How Directives Work?

Let's learn about the basic syntax and features of directives.

Basic notes and usage

Directives are classes marked by the @Directive decorator, just like components are marked by the @Component decorator.

Here’s an example:

  selector: 'my-directive',
export class MyDirective {

We must declare directives if a module uses them. So, we need to add them into the declaration field of our NgModule, like this::

  declarations: [
export class MyModule {

Components Versus Directives

There are lots of similarities between components and directives. The table below lists them:

Components Directives
HTML selector Yes Yes
HTML template Yes No, however, it can modify the existing DOM.
CSS stylesheet Yes No, however, it can change existing styles.
DOM interaction Yes, it’s a custom element Yes, it can be a custom element, or an attribute of an existing element that modifies its behavior or appearance.
Inputs / Outputs Yes, they communicate with the parent component Yes, they communicate with the component at the location that it’s used.

In summary, here’s what we need to remember about the differences between components and directives:

  • A component is a reusable set of DOM elements that creates a UI supplied with custom behavior.
  • A directive is a reusable behavior that can be applied to existing DOM elements.

How do directives work?

There’s no single answer to this question because directives do many things and enhance codebases in many ways. We’ll discuss how later in this course. For now, let’s look at a basic overview.

An essential part of a directive is the constructor, which we can use to inject references that are crucial to our directive.

  selector: '[appBold]'
export class BoldDirective {
    constructor(el: ElementRef) { = 'bold';

In this example, we inject ElementRef, which gives us access to the host DOM element. The host DOM element is the exact element upon which the directive is set. In the constructor code, we can set a bold font-weight style on nativeElement, which is the actual DOM element.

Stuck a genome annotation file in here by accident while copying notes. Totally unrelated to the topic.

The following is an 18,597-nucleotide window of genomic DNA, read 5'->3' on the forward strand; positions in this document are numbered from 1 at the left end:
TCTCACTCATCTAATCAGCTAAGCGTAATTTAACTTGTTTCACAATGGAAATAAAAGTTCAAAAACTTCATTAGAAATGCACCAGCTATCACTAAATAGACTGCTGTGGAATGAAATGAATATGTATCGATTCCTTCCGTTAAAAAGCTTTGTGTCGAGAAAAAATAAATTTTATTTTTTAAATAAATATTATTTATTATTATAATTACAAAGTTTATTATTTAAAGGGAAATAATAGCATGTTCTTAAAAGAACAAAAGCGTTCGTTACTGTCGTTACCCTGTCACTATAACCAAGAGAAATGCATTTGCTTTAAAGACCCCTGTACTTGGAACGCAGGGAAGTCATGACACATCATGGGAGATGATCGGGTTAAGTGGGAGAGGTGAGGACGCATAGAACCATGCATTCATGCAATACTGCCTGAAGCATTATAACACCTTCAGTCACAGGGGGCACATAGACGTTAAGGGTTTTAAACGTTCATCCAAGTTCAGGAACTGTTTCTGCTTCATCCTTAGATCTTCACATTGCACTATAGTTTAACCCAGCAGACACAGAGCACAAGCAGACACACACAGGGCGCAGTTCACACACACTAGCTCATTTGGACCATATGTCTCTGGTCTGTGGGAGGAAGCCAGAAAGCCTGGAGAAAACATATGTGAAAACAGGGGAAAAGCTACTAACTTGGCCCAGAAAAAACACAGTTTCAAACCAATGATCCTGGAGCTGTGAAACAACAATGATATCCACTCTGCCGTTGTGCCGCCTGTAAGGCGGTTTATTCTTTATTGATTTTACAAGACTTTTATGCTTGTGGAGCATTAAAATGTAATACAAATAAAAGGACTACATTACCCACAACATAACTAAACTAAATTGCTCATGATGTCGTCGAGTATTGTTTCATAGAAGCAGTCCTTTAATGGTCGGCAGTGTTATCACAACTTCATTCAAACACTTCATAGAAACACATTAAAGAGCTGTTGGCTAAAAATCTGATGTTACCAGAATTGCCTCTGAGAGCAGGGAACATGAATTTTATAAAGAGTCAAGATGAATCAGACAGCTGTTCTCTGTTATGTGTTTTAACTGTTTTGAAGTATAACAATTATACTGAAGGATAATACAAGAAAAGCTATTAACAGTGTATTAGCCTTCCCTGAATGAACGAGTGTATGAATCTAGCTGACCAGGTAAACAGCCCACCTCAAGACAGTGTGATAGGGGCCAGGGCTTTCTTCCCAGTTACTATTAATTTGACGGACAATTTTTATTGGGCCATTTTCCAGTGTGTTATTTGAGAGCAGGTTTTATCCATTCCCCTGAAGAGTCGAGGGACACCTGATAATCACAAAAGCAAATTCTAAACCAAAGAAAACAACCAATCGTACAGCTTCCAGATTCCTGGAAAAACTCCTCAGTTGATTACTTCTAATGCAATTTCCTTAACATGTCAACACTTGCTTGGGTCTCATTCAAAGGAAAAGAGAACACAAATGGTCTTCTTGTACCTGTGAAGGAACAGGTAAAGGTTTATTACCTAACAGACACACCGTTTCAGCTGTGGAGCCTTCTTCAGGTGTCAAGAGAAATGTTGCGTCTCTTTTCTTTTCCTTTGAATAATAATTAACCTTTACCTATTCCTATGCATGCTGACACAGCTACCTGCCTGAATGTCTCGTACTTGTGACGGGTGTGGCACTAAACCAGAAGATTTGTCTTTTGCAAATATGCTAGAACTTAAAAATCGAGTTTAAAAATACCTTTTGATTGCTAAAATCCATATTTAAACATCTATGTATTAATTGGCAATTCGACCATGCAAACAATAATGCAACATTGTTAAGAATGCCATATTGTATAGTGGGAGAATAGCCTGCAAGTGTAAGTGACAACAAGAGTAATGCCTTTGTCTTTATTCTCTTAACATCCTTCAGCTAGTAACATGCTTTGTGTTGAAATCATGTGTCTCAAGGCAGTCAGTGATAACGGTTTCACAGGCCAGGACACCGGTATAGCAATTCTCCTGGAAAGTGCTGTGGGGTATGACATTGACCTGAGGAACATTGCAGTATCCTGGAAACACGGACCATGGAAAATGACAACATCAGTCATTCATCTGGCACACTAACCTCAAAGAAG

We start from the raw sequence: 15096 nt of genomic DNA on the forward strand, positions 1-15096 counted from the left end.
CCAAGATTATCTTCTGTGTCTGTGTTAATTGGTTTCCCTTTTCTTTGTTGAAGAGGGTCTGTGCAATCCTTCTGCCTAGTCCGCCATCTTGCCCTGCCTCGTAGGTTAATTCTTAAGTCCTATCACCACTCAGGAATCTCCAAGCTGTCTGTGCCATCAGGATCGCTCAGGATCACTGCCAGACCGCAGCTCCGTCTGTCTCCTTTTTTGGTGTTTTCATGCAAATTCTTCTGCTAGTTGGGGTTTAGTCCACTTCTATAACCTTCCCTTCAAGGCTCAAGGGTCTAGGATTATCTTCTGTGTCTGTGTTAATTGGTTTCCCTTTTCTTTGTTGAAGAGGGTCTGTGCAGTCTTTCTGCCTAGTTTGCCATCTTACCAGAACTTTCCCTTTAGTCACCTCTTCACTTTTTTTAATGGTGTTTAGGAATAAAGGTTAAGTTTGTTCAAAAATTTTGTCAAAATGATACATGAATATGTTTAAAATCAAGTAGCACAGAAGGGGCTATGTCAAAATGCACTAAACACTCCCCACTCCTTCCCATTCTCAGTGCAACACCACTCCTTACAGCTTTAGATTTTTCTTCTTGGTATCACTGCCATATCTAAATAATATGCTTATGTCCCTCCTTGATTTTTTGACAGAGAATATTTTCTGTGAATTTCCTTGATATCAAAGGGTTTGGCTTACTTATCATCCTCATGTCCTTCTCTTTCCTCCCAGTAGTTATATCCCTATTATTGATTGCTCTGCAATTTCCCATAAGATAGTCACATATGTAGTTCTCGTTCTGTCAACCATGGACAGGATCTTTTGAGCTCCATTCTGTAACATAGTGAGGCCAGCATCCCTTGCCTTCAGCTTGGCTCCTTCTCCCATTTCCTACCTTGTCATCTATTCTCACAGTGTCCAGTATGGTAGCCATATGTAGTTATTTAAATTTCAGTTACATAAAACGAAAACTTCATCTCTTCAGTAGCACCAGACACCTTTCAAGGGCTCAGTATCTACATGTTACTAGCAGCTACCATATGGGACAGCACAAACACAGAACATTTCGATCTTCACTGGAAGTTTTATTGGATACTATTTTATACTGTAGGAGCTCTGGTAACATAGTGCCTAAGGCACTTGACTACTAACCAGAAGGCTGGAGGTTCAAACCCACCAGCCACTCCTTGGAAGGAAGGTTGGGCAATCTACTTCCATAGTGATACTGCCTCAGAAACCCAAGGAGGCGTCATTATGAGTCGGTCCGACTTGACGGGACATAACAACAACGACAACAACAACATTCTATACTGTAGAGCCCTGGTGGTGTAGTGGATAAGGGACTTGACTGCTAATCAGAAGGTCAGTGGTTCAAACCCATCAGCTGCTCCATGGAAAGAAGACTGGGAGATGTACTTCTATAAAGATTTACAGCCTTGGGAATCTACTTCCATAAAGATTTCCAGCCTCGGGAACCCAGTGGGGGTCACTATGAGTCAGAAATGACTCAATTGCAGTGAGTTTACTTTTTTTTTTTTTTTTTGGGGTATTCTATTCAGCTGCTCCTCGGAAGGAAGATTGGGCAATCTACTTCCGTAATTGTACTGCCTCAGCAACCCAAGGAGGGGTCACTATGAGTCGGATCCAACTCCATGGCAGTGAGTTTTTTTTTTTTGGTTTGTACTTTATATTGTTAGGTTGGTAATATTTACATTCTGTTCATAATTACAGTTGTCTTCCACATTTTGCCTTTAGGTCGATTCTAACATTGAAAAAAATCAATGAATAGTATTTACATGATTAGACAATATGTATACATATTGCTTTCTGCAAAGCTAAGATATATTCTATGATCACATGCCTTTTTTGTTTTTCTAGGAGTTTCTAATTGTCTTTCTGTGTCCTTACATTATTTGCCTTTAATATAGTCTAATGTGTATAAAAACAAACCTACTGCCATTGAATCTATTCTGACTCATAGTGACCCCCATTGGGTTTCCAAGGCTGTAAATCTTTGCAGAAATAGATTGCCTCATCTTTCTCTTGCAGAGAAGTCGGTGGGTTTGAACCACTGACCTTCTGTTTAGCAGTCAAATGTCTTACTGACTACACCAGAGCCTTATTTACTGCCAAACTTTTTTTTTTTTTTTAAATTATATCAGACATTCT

In the directive constructor, we can inject far more than just a reference to the DOM element. Let’s assume we create this directive, declare it in our module, and now want to use it. How do we do that? We can answer that question by examining selectors.


The Selector property in the @Directive decorator declaration is crucial to understanding how to use the given directive. The selector is simply a CSS selector we use to identify the directive in the template and apply its code to that element.

In CSS, we have a bunch of different selectors. Some of them are very specific while some are more broad.

Here’s a list of the available selectors:

  • The element-name selects by element name.
  • The .class selects by class name.
  • The [attribute] selects by attribute name.
  • The [attribute=value] selects by attribute name and value.
  • The :not(sub_selector) is used only if there’s no match with the sub_selector.
  • The selector1, selector2 is used if the selector1 and selector2 match.

Let’s go back to our example:

  selector: '[appBold]'
export class BoldDirective {
    constructor(el: ElementRef) { = 'bold';

We used the selector attribute. So, what does this tell us? Simply, whenever we specify the appBold custom attribute, we apply BoldDirective. The illustration below presents this concept:

Here is an example:

<p appBold>This text will be bold</p>
<p>This one will be regular</p>

First, we apply the directive to the <p> element, which has our custom attribute. However, the next element doesn’t have that directive, so it remains the same.

Let’s see that in action:

<!--applying appBold directive on the <p> element-->
<p appBold> Header 1</p>

<p>Lorem ipsum dolor sit amet, consectetur adipiscing elit, sed do eiusmod tempor incididunt ut labore et dolore magna
A simple directive applied to an element

Selector abilities

The attribute selector is very popular because it can be applied to anything while giving implicit information about where it’s added. The developer needs to add the attribute to each element individually.

Let’s assume we want to add this directive to all the elements with the following CSS class:


We would use the selector attribute here and add it manually to every element that has this class. But, what if we add another element? What if there are too many elements to do this manually? In such cases, we would want to learn a process that will add it automatically to every element that meets our requirements, which we’ll learn to do in the next lesson.


In Angular, directives are similar to components. The main differences are that directives don’t have their own template and are applied to existing DOM elements. Directives are applied to elements by CSS selectors, which are specified in the @Directive declaration.